Achieving the necessary reductions by 2030 will require action at all levels from the individual to the international. I have taken a range of actions to reduce my environmental impact. I was keen therefore to learn about MDC’s strategy for our district, and the policies and plans by which it intends to achieve both being carbon neutral (or carbon negative) by 2030 and to support individuals and businesses in the region to achieve the same ends.

However, I could not find up to date documentation regarding MDC’s plans. I contacted the council and received a reply from Chris Shipham, Environmental Protection Team Leader:

Unfortunately, Maldon DC’s Environment and Climate Change Strategy is out of date and an updated version has not been produced.  Consequently, the plans and other policies upon which it related and that it fed in to are no longer current and do not contain the same priorities.  It is for this reason that our website does not contain the document.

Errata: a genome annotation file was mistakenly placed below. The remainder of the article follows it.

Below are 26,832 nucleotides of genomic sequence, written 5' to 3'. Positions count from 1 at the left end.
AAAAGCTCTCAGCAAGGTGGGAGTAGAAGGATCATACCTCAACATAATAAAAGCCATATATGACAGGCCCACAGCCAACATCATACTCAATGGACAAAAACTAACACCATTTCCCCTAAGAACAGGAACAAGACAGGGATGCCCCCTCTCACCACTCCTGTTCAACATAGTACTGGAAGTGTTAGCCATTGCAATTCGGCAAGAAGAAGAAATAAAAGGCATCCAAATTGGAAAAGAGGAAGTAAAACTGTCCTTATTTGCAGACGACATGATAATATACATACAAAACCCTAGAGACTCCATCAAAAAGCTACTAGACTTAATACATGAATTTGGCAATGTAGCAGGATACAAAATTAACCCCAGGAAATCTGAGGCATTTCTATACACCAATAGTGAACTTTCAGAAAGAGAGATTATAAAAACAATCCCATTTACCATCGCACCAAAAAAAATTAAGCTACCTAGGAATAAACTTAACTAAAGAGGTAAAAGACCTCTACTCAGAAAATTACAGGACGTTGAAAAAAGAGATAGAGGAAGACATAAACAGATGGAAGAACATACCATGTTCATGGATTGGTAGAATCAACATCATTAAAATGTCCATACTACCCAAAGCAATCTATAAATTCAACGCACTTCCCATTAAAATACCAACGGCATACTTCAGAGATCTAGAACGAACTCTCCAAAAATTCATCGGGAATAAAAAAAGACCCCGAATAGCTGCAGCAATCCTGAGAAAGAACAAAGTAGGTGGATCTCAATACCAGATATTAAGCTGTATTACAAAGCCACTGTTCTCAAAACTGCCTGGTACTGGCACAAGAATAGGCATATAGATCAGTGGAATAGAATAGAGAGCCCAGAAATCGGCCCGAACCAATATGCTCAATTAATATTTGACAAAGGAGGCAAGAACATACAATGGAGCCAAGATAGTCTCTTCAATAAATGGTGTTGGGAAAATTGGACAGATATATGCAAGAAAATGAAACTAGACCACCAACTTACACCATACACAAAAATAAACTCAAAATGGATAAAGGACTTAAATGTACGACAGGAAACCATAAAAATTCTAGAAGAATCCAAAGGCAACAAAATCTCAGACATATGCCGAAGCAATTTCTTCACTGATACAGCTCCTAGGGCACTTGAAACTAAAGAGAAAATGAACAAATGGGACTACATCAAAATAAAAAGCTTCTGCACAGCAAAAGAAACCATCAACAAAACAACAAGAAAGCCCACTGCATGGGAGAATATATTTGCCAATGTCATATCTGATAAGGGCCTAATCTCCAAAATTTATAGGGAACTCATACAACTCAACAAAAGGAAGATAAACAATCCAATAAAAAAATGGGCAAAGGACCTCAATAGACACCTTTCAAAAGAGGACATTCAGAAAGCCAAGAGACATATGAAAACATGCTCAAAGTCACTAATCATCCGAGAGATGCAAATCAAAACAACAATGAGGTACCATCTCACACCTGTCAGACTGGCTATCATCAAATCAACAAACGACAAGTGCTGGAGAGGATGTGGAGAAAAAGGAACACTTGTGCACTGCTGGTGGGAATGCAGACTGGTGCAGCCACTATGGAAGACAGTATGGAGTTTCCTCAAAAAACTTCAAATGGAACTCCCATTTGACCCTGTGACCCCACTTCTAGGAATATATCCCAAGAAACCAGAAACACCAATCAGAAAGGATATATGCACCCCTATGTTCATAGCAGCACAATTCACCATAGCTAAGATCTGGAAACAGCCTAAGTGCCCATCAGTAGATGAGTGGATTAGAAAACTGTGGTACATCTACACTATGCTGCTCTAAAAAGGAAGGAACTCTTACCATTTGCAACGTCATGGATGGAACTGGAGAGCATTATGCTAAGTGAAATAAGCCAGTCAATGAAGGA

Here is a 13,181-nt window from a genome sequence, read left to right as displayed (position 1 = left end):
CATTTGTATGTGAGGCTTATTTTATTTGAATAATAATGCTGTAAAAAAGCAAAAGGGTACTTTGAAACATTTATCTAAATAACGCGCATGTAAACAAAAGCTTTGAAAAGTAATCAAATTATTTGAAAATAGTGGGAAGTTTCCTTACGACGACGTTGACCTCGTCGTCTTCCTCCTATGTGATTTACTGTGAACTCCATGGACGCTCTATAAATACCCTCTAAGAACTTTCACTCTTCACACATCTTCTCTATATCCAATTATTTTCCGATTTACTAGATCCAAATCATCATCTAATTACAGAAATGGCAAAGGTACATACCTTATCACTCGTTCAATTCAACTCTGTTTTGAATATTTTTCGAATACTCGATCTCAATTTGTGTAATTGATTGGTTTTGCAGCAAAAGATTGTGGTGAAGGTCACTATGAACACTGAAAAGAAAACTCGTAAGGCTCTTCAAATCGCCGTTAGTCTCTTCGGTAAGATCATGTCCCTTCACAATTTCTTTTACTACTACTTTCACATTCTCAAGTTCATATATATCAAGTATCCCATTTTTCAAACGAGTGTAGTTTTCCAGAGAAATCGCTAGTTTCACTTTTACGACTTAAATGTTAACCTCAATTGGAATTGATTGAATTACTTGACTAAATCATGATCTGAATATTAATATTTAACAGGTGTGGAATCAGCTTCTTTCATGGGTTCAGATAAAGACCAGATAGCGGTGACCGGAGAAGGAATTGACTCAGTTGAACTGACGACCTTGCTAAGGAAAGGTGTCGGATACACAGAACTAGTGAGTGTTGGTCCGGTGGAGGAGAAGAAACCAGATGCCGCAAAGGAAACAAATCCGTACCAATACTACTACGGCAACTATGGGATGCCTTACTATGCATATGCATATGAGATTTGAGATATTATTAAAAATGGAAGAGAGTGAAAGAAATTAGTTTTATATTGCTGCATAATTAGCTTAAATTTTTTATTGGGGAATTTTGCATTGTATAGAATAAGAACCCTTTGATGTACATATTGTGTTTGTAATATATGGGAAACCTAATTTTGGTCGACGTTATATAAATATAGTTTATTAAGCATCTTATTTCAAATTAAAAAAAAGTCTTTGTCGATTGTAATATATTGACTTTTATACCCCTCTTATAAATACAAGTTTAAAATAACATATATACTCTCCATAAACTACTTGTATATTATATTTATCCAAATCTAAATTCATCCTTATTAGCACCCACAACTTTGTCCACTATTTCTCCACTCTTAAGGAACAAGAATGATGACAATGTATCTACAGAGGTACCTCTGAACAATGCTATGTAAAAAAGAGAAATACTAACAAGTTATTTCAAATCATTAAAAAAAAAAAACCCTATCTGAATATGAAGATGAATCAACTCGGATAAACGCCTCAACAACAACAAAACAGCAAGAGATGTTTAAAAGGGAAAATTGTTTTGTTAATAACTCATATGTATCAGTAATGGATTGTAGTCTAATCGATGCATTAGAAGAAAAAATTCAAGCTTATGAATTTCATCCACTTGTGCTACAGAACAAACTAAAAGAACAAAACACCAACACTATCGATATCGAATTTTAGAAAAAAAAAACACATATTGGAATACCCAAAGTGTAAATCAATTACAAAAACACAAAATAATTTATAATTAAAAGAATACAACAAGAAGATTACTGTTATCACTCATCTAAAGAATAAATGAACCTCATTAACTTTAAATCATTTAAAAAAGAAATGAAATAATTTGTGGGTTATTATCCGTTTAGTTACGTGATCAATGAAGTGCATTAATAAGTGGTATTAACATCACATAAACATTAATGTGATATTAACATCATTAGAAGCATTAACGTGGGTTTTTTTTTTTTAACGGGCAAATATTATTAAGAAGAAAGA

I was shocked and alarmed by the discrepancy between the crucial need for prompt action to address climate change and the lack of urgency suggested by MDC having no strategic plan. This is not just a remote issue for others: the Essex Community Risk Register published this year lists ‘Major coastal and tidal flooding’ as the number one risk in this area with a maximum rating. As the driest region in the country, we are also particularly sensitive to warming temperatures and disruption of weather patterns.